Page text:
How to Use Chroma Key in KineMaster
As one of the most popular editing tools, KineMaster is used by many video editors and also those who want to create video content for themselves. Creating video content these days often involves using a green screen to spice up your videos or as a valuable tool.
Filming your content with a green screen behind you isn’t enough—you also need to edit your green screen in an app like KineMaster. The effect you need is called chroma key, allowing you to cancel out your green screen and replace it with anything you need behind you. Here’s how to use chroma key in KineMaster.
Activating the Green Screen
Although the chroma key feature isn’t complex, there is a learning curve involved. Be warned that the whole approach might look difficult the first couple of times.
There is one thing that you should know before you start. The chroma effect tool cannot be activated in the top layer. To use it, you’re going to have to add a background layer.
- Assemble your green screen clips
- Add the desired clips underneath the background layer
- Select the clips by clicking them
- Navigate to the right-hand menu and turn the chroma key feature on
Don’t forget that now is the time to adjust any settings to your preference. Experiment with tones, customize the darkness/brightness of the green. Tweak seemingly irrelevant settings even. It’s time to get creative.
Preventing the Ghost Face Effect
As a KineMaster user, perhaps you’ve noticed the “ghost face” effect, where the person in the video is shown as a double image. This is the result of merging multiple clips together. If the clips happen to overlap, the ghost face effect might occur.
The whole thing could even be funny the first couple of times and you might get a kick out of it then. But sooner or later, you’ll be getting frustrated with this.
And the best way to fix it is by creating a bigger gap between different clips. Don’t go overboard as this, too, will be noticeable in the final clip. Experiment, rearrange, and replay the videos until you’ve achieved the perfect result. But creating a longer gap between clips isn’t the absolute solution.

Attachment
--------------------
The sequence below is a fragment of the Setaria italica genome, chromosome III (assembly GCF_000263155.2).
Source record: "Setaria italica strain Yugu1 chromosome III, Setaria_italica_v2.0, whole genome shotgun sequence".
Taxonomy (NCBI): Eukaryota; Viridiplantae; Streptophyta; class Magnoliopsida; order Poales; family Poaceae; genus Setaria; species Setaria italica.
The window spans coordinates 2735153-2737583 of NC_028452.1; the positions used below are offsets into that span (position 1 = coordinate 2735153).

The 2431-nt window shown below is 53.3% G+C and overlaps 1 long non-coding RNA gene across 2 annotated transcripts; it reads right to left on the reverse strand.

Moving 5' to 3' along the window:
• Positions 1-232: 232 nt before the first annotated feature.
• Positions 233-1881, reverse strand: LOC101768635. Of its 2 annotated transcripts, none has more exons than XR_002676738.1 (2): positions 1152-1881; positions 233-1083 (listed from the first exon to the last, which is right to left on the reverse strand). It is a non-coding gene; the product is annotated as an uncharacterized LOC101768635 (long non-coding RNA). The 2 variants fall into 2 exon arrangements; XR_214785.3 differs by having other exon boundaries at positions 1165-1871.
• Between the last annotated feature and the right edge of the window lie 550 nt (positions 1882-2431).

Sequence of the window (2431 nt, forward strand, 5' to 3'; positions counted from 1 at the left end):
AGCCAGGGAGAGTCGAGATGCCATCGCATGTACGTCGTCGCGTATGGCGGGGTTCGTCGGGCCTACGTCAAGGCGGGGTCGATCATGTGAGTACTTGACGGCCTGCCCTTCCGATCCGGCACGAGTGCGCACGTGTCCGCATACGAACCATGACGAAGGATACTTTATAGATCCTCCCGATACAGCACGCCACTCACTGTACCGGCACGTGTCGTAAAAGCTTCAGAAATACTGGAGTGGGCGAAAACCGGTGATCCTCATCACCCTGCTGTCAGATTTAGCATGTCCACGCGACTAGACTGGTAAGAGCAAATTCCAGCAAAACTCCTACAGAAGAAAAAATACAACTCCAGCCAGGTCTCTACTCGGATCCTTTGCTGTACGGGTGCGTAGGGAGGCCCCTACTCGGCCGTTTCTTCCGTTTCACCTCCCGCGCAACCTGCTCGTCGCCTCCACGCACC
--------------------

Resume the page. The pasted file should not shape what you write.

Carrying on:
The ideal solution is very straightforward. It’s as simple as creating a brand-new project for use with your green screen clips only. Edit the clips, add the transitions, and make sure that they’re in perfect shape and by themselves. In this way, not only do you get to fix the ghost face effect issue before it even occurs, but you also get to exercise more creativity in making your clips. Play around with channel cut, split mirror, and other transition effects that will make your videos more unique.
Once you’re done tweaking the separate green screen video project, export the file to your device. Then, add it to the final project. In this project, make sure that the background layer is the top layer. From there, place the exported file right below the top layer. You’ll note that neither the ghost effect nor the disappearing images will show up.
Try a Different Editor
Yes, we know that this isn’t what you’d call ideal. But, if you’ve been struggling with KineMaster, perhaps it’s time you tried an alternative.
We’re not saying that you should drop KineMaster altogether, but there are others that will at least make working with green screen clips easier. Filmora Go, for example, might not be as powerful and feature-rich as KineMaster, but it makes working with green screen clips somewhat easier, at least for the beginner.
You can also use Filmora Go for polishing your video skills and learning the ropes. After that, you can move on to a more complex app, such as KineMaster, without a whole lot of hassle.
Is Chroma Key the Same Thing as Green Screen?
Well, the green screen is the literal green background that allows the video editor to add other footage, pictures, and special effects. In theory, this screen doesn’t have to be green as long as it’s monochromatic. The color green, however, is used because it’s the furthest away from human skin tones.
Chroma key is actually a technique that comprises layering/composting two images based on the color hues. The chroma key technique goes hand in hand with green screens.
Another key term to keep in mind here is “keying,” the process of removing the green screen background from a video in post-production. When the background is keyed, it becomes completely transparent. Then, the video editor fills out the transparent area with other videos, pictures, and/or special effects.
Chroma Key Basics in KineMaster
KineMaster is a powerful app fully capable of providing you with the green screen effect on your videos. However, as a beginner, you might find the whole process a bit confusing. Don’t worry and just keep at it. Alternatively, try using another app until you master the basics of chroma key.
We hope that this tutorial has made it easier for you to use the chroma key feature in KineMaster. If you’re struggling with anything else chroma key or KineMaster related, feel free to let us know in the comments below and fire away with any questions you may have.